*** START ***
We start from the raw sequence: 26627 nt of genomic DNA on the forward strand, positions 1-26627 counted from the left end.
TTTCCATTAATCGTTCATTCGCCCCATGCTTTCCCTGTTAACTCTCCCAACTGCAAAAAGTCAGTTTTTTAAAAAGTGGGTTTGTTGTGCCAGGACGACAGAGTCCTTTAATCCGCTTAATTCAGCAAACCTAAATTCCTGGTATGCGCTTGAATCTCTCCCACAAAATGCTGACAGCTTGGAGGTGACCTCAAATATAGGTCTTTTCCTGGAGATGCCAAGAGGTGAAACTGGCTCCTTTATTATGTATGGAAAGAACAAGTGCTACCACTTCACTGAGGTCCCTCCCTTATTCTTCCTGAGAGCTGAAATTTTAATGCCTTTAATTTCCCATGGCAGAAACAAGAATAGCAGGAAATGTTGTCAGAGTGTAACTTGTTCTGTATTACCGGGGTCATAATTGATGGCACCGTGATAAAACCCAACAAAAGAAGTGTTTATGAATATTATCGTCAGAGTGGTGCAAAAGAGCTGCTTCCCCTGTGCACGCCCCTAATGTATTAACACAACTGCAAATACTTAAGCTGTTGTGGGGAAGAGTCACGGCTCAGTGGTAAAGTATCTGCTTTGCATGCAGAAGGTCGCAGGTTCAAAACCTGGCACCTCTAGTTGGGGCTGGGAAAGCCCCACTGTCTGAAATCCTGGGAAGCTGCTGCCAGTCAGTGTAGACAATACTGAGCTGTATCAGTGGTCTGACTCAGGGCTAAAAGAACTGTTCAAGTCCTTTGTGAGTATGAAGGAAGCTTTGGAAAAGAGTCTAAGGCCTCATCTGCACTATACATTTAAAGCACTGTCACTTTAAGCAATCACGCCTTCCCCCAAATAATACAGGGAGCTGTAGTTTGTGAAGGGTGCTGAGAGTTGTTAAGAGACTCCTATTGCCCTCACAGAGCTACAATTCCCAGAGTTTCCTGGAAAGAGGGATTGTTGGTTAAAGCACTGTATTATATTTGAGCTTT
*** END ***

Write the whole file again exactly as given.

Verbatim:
We start from the raw sequence: 26627 nt of genomic DNA on the forward strand, positions 1-26627 counted from the left end.
TTTCCATTAATCGTTCATTCGCCCCATGCTTTCCCTGTTAACTCTCCCAACTGCAAAAAGTCAGTTTTTTAAAAAGTGGGTTTGTTGTGCCAGGACGACAGAGTCCTTTAATCCGCTTAATTCAGCAAACCTAAATTCCTGGTATGCGCTTGAATCTCTCCCACAAAATGCTGACAGCTTGGAGGTGACCTCAAATATAGGTCTTTTCCTGGAGATGCCAAGAGGTGAAACTGGCTCCTTTATTATGTATGGAAAGAACAAGTGCTACCACTTCACTGAGGTCCCTCCCTTATTCTTCCTGAGAGCTGAAATTTTAATGCCTTTAATTTCCCATGGCAGAAACAAGAATAGCAGGAAATGTTGTCAGAGTGTAACTTGTTCTGTATTACCGGGGTCATAATTGATGGCACCGTGATAAAACCCAACAAAAGAAGTGTTTATGAATATTATCGTCAGAGTGGTGCAAAAGAGCTGCTTCCCCTGTGCACGCCCCTAATGTATTAACACAACTGCAAATACTTAAGCTGTTGTGGGGAAGAGTCACGGCTCAGTGGTAAAGTATCTGCTTTGCATGCAGAAGGTCGCAGGTTCAAAACCTGGCACCTCTAGTTGGGGCTGGGAAAGCCCCACTGTCTGAAATCCTGGGAAGCTGCTGCCAGTCAGTGTAGACAATACTGAGCTGTATCAGTGGTCTGACTCAGGGCTAAAAGAACTGTTCAAGTCCTTTGTGAGTATGAAGGAAGCTTTGGAAAAGAGTCTAAGGCCTCATCTGCACTATACATTTAAAGCACTGTCACTTTAAGCAATCACGCCTTCCCCCAAATAATACAGGGAGCTGTAGTTTGTGAAGGGTGCTGAGAGTTGTTAAGAGACTCCTATTGCCCTCACAGAGCTACAATTCCCAGAGTTTCCTGGAAAGAGGGATTGTTGGTTAAAGCACTGTATTATATTTGAGCTTT